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Beating the Odds in College Admissions

The admissions procedure is lengthy and it takes time and effort to create a stellar application.

With the 2011-2012 Common Application released on August 1 and most college supplements being released soon after, the college admissions season is beginning to heat up. Applying to a college in America is no longer just about filling a few simple forms. It is a lengthy, elaborate and time-consuming process. I decided to apply to colleges in the United States because I wanted to study a variety of subjects while focusing on my major, and the U.S. liberal arts system of education fit my requirements. I chose Harvard University in Massachusetts because of its faculty strength across departments, the sheer amount of opportunities available, the diverse and ambitious student body, its financial resources and proximity to Boston. After completing my studies I wish to do something related to human rights.

In order of importance, while applying for top schools, I would rank academic performance (rigor + class rank + percentage), SAT scores and essays as most important, extracurricular activities a close second, followed by teacher recommendations and legacy status. Top schools not only look for a student with great credentials, they also want to see passion and dedication demonstrated through long-time commitment to extracurricular activities and an interesting personality that shines through memorable essays. Remember, the essay is the only part of your application that you actually control. If you are naturally funny, let that show. Dare to try out unconventional topics. I wrote about Noddy and Harry Potter in one of my best essays. For top colleges, remember that it’s very important to stand out. Spend time on your essays and write about something you are passionate about as opposed to what you think the admissions committee would like to read. In my opinion, the first good essay needs at least one month of work. And, of course, don’t forget to proof-read.

Students who need financial aid should apply to several more schools than usual. To me, 12 seems like an ideal number. Make full use of the CollegeBoard.com Web site. It has great comparable information on merit aid, need-based aid, etc. While making your shortlist, please keep in mind that acceptance rates given on the Web site are only for domestic students and that acceptance rates for international students needing financial aid are much lower.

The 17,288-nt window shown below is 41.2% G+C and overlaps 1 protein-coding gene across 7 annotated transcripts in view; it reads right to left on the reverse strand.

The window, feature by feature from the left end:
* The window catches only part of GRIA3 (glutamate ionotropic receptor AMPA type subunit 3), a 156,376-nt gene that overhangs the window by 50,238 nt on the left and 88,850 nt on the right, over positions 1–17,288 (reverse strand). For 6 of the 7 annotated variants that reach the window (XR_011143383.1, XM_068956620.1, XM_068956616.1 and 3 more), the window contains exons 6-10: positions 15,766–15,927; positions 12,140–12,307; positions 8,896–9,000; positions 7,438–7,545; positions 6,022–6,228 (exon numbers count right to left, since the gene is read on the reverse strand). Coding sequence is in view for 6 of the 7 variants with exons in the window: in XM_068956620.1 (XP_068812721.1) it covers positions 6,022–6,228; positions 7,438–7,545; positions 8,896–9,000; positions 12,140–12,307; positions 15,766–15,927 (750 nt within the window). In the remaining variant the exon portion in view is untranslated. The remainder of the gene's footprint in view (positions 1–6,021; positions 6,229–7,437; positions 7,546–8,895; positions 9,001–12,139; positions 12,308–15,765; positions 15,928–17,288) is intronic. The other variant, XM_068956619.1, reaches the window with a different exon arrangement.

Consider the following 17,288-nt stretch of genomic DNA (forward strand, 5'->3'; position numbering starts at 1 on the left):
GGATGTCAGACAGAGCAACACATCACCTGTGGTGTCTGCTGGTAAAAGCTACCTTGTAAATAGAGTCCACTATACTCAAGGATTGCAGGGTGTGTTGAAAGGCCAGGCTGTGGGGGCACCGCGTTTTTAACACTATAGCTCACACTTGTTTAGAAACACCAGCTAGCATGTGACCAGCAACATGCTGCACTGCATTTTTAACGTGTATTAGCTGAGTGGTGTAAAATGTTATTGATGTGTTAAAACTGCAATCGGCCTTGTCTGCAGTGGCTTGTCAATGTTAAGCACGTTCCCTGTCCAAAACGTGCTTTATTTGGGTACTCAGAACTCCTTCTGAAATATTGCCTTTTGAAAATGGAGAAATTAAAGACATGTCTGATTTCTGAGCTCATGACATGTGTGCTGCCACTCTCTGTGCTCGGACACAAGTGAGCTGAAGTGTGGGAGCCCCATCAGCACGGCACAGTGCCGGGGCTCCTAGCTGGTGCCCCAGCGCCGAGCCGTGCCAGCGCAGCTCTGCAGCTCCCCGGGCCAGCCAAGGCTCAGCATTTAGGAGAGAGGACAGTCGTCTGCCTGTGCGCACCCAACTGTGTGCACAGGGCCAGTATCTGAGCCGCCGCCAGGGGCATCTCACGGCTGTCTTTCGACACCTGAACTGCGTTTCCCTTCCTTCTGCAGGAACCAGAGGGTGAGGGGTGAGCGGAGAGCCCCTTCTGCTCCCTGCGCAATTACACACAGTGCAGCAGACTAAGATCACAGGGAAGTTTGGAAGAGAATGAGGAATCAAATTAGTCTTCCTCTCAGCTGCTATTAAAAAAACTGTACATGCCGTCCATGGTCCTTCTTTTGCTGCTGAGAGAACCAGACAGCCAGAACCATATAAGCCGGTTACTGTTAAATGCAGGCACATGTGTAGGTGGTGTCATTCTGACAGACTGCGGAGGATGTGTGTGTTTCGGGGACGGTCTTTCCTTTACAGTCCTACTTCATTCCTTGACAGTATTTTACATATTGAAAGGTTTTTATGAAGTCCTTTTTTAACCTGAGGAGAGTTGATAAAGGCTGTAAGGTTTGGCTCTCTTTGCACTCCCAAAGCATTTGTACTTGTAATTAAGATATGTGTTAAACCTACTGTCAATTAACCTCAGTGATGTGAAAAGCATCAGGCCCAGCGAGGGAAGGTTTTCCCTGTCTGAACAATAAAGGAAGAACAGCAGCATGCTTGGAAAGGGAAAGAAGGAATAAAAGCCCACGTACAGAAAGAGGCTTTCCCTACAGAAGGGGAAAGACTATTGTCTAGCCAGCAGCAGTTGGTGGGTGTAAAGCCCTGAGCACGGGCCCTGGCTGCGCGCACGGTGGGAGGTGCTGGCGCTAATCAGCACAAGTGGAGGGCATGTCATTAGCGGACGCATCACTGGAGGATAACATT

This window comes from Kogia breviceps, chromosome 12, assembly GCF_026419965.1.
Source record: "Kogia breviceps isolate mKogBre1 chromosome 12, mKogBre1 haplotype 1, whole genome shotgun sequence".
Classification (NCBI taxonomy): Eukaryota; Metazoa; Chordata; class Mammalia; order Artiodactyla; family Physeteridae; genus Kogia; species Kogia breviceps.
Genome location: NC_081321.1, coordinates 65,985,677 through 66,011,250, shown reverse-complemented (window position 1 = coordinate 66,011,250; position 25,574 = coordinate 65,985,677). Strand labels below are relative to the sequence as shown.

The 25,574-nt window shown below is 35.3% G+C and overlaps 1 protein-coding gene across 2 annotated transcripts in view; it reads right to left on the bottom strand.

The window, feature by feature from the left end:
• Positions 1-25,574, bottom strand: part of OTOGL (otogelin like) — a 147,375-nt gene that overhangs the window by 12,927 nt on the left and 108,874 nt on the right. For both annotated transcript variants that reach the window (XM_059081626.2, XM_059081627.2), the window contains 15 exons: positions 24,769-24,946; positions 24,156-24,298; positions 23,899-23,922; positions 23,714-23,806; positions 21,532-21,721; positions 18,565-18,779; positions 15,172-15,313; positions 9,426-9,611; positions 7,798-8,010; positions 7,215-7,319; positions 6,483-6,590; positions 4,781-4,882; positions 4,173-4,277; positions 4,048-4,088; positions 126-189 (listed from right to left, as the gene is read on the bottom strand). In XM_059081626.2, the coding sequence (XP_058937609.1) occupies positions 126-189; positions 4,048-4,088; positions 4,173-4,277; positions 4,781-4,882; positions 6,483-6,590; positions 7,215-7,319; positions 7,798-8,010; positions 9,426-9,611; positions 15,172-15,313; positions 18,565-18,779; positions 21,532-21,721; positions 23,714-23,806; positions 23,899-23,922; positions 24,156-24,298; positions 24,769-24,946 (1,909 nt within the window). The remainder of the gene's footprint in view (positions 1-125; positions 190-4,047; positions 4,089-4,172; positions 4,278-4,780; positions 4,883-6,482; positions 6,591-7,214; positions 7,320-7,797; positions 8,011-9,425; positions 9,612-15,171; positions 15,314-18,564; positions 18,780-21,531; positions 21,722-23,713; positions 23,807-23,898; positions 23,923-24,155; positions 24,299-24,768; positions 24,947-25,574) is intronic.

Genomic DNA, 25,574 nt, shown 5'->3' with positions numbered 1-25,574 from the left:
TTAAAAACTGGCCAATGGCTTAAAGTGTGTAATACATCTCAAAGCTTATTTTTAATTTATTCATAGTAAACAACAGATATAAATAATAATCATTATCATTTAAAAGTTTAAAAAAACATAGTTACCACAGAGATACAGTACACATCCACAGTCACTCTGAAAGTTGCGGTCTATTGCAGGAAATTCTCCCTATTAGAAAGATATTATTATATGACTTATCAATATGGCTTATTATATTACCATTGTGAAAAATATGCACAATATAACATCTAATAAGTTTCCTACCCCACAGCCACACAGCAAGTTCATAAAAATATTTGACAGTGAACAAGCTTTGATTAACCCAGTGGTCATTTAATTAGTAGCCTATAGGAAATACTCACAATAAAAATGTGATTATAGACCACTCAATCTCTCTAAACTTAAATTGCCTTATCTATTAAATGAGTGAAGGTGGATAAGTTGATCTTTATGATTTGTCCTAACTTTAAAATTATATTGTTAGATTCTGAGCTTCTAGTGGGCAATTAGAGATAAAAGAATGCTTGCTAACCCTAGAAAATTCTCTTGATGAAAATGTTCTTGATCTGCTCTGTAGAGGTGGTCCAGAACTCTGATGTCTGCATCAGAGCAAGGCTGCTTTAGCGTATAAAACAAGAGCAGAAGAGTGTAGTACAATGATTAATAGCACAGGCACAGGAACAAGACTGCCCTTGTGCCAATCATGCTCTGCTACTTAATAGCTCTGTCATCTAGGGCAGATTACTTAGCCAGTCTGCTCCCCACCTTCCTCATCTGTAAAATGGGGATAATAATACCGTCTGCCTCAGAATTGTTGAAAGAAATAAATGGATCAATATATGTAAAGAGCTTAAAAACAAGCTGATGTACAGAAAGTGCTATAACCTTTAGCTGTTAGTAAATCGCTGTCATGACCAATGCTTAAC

If possible, apply early. It’s easy to get confused between Early Action (EA) and Early Decision (ED). While Early Action is not binding (i.e., doesn’t require you to attend should you be accepted), Early Decision restricts you to applying to one school and is a binding contract. For students needing financial aid, I would suggest against applying under Early Decision as they would want to compare financial aid offers. Applying under Early Action to as many colleges as possible is a better option. Early Action not only forces you to prepare a presentable application by November, it gives you two more months to smoothen out the rough edges and create an even better application for the Regular Decision round. Plus, if you get into some schools  through Early Action, it makes that awful wait till March-end so much easier.

The admissions procedure is lengthy and you must spend time in order to create a stellar application. However, a common mistake amongst students is letting the application process take over regular studies, especially in the 12th standard. To manage both, you must plan ahead and set your priorities. Time goes by very quickly in the senior year and one should start with essays and try to finish short listing schools during the summer break. Trawling through university Web sites and reading student blogs are the methods through which one can gauge whether the school is a good fit or not.

There is no secret formula for success in college admissions. I am not going to mince words—the admissions process is long, frustrating and exhausting, but that blessed letter of acceptance in your hand, that tells you that it’s finally over and that all your work wasn’t for naught, is worth it. I wish you good luck.


Upasna Sharma is a student of physics at Harvard University.